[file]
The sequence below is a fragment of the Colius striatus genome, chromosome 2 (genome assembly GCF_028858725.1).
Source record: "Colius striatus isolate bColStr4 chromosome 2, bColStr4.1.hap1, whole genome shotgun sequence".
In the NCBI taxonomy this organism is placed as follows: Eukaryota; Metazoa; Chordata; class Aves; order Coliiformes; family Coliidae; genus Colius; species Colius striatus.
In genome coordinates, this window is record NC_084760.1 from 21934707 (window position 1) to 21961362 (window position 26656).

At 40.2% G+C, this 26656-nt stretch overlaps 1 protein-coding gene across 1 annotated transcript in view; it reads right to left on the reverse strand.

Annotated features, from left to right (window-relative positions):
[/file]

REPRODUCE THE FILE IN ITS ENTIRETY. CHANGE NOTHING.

The sequence below is a fragment of the Colius striatus genome, chromosome 2 (genome assembly GCF_028858725.1).
Source record: "Colius striatus isolate bColStr4 chromosome 2, bColStr4.1.hap1, whole genome shotgun sequence".
In the NCBI taxonomy this organism is placed as follows: Eukaryota; Metazoa; Chordata; class Aves; order Coliiformes; family Coliidae; genus Colius; species Colius striatus.
In genome coordinates, this window is record NC_084760.1 from 21934707 (window position 1) to 21961362 (window position 26656).

At 40.2% G+C, this 26656-nt stretch overlaps 1 protein-coding gene across 1 annotated transcript in view; it reads right to left on the reverse strand.

Annotated features, from left to right (window-relative positions):